[18:15:07] <zulipbot> (Matthew Finkel) Hrm. Deniable SSH auth?
[18:15:49] <zulipbot> (Christopher Wood) @Matthew Relevant: https://privacytools.seas.harvard.edu/publications/algorithmic-institutional-logics-politics-differential-privacy
[18:17:16] <zulipbot> (Barath Raghavan) I think of decoupling as a design test, but not the end-all. And side channels tend to be discovered over time, so at the time of design I think we want to plug as many side channels as possible with the expectation that new ones will be found (and then mitigated). However within the context of that mitigation, I think we'd like the architecture itself to have privacy baked in, and that's where decoupling may be beneficial.
[18:18:37] <zulipbot> (Shivan Sahib) I guess it's also interesting for the trust model when the decoupling proxy is used for some other function in the protocol. For e.g. in STAR, you could potentially host the Randomness Server on the OHAI proxy. But this means that if the entity controlling the server colludes with the randomness server, it also automatically colludes with the decoupling proxy
[18:22:19] <zulipbot> (Christopher Patton) @mike: concrete performance is client or server side?
[18:23:11] <zulipbot> (Christopher Patton) Thanks!
[18:23:11] <zulipbot> (Erik Nygren) How does this work when different client keys have different configuration and constraints server-side?
[18:25:45] <zulipbot> (Martin Thomson) @**Mike Rosulek** why would you reveal the repository name?  some of those are private/secret
[18:27:35] <zulipbot> (Mike Rosulek) @Martin the SSH username (repository name in my example) is sent after the client authenticates the identity of the server. I think there is no way to avoid having github learn what repository you are accessing, but the repository name is not sent in the clear for eavesdroppers to see.
[18:28:03] <zulipbot> (Nick Doty) to follow our decoupling model, doesn't the server always learn the sensitive data in the contents of the communication, like which data you are accessing that is served by that server?
[18:29:33] <zulipbot> (Barath Raghavan) @Nick yes in most cases the server/recipient does learn sensitive information because you want something from them. So, the notion here is that at that moment you may not need to reveal your identity (unless your identity is bound to the request itself, and even then decoupling is sometimes possible)
[18:29:49] <zulipbot> (Mike Rosulek) @Erik: I think I now understand your question: our protocol only makes sense if the server can specify a set of keys, all of which are authorized for some requested action.. If some keys are differently authorized then it wouldn't make sense to hide the identity of the key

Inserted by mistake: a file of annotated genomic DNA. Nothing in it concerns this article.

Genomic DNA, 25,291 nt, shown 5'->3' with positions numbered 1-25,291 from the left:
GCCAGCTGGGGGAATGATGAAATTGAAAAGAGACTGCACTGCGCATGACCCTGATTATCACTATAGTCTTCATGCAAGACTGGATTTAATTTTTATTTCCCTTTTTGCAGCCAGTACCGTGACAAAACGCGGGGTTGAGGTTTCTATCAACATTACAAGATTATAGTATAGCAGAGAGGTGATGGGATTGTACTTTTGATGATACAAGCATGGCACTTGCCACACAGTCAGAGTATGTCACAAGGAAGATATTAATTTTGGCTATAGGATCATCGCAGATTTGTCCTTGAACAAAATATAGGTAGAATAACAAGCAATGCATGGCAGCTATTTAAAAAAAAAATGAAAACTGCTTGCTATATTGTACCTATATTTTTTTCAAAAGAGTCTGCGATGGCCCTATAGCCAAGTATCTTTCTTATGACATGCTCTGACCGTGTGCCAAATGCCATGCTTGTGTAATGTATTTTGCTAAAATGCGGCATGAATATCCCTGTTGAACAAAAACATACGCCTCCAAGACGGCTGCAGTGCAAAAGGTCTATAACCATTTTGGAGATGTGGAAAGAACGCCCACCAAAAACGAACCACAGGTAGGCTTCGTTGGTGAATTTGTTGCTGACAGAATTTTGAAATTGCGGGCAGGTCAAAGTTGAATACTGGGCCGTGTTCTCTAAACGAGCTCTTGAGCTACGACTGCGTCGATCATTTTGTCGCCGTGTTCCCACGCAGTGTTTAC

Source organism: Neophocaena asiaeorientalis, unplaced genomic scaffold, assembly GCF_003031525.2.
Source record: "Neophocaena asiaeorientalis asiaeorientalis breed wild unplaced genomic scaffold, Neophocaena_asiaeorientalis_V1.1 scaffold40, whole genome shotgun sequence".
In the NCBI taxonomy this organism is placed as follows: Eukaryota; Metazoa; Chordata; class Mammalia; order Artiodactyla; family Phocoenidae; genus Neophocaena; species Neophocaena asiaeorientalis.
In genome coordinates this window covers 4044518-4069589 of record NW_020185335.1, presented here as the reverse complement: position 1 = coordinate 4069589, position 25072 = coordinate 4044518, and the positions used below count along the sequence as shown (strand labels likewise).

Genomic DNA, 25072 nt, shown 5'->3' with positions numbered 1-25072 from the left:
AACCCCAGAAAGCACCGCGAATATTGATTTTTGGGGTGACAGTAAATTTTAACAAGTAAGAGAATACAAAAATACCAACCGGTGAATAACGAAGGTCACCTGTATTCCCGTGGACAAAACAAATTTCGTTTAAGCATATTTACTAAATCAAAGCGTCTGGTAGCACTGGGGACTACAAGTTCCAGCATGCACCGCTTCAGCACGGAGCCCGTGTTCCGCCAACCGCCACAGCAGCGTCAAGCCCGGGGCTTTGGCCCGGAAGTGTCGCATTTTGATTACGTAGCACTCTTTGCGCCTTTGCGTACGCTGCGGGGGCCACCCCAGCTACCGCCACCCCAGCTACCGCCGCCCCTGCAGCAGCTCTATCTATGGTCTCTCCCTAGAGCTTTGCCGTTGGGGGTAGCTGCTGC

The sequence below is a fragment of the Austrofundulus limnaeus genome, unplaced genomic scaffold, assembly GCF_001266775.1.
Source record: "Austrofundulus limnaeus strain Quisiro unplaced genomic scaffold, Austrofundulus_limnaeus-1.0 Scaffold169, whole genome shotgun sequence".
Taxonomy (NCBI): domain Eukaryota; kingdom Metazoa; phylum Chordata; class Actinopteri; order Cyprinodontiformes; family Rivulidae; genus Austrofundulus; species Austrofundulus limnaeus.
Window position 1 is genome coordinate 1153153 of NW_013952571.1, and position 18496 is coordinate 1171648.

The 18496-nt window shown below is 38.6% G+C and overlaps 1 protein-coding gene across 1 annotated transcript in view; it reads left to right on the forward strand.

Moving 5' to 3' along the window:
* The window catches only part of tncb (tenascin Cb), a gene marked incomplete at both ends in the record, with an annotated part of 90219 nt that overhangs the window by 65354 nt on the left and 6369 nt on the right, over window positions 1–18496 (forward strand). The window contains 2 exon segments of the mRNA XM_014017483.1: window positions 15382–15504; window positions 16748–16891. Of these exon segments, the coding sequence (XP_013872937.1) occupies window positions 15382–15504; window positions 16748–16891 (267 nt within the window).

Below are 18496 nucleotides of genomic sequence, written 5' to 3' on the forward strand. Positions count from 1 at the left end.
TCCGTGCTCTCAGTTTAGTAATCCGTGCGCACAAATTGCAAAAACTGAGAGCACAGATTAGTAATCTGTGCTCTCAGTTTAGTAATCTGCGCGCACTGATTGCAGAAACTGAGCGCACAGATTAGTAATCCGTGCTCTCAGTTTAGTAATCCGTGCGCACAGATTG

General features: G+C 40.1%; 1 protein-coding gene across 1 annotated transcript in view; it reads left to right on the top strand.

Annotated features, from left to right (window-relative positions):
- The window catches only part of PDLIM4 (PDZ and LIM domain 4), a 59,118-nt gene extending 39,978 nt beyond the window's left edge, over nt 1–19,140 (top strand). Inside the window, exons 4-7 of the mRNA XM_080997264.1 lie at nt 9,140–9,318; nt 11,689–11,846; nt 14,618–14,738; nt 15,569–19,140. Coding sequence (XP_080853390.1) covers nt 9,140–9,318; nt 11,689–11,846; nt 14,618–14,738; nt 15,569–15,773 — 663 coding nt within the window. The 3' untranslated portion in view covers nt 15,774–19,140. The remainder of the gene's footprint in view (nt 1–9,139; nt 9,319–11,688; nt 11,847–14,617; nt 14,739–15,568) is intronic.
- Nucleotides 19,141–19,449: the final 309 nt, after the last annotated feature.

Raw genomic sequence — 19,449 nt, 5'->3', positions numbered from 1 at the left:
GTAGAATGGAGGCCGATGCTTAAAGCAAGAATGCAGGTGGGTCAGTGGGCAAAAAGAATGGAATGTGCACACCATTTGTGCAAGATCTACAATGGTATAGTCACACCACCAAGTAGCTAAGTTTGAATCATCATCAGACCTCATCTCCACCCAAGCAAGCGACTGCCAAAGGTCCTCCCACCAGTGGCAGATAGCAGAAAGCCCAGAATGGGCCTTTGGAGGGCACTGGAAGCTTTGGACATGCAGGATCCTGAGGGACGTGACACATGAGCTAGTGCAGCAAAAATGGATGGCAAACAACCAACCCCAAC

[18:31:14] <zulipbot> (Mike Rosulek) @Nick: we don't have a great killer application for deniability about which key was used -- you could use github to set up an anonymous bulletin board where no one knows which of the authorized users has made any given commit
[18:31:14] <zulipbot> (Sofia Celi) @**Mallory Knodel** user consent prob in PPM schemes
[18:31:27] <zulipbot> (Christopher Patton) +1 Sofia
[18:31:53] <zulipbot> (Nick Doty) /me waves
[18:31:54] <zulipbot> (Sofia Celi) maybe a 'user considerations' draft for PPM
[18:32:08] <zulipbot> (Martin Thomson) @_**Mike Rosulek|681** [said](https://zulip.ietf.org/#narrow/stream/289-pearg/topic/jabber/near/21031):
```quote
@Martin the SSH username (repository name in my example) is sent after the client authenticates the identity of the server. I think there is no way to avoid having github learn what repository you are accessing, but the repository name is not sent in the clear for eavesdroppers to see.
```
In the case that a client probes a repo that it maybe doesn't know exists, doesn't the client learn the number of keys that the server accepts?  Which might reveal if the repo exists...
[18:32:08] <zulipbot> (Barath Raghavan) @Nick ah, good question -- I haven't through through that
[18:32:28] <zulipbot> (Mike Rosulek) @Martin: yes that is an excellent point
[18:33:39] <zulipbot> (Jonathan Hoyland) @Meetecho mics still hot.
[18:34:20] <zulipbot> (Lorenzo Miniero) @**Jonathan Hoyland** what does that mean? My Italianglish parser can't compute :)
[18:34:21] <zulipbot> (Mike Rosulek) @Martin: to be more precise, the # of keys is not even leaked if all the keys are ECDSA/EdDSA.. so in that case the server can easily give a dummy response even for a non-existent repository.. then the PSI will fail
[18:34:48] <zulipbot> (Jonathan Hoyland) The microphone is still live, even though the session has ended, and people would not expect to be caught by it.
[18:35:03] <zulipbot> (Jonathan Hoyland) s/caught/picked up/
[18:35:22] <zulipbot> (Lorenzo Miniero) Ah ok, we probably didn't notice it ended: next time please write a note on the chat so that we're aware (watching 8 videos at the same time can cause us to miss things)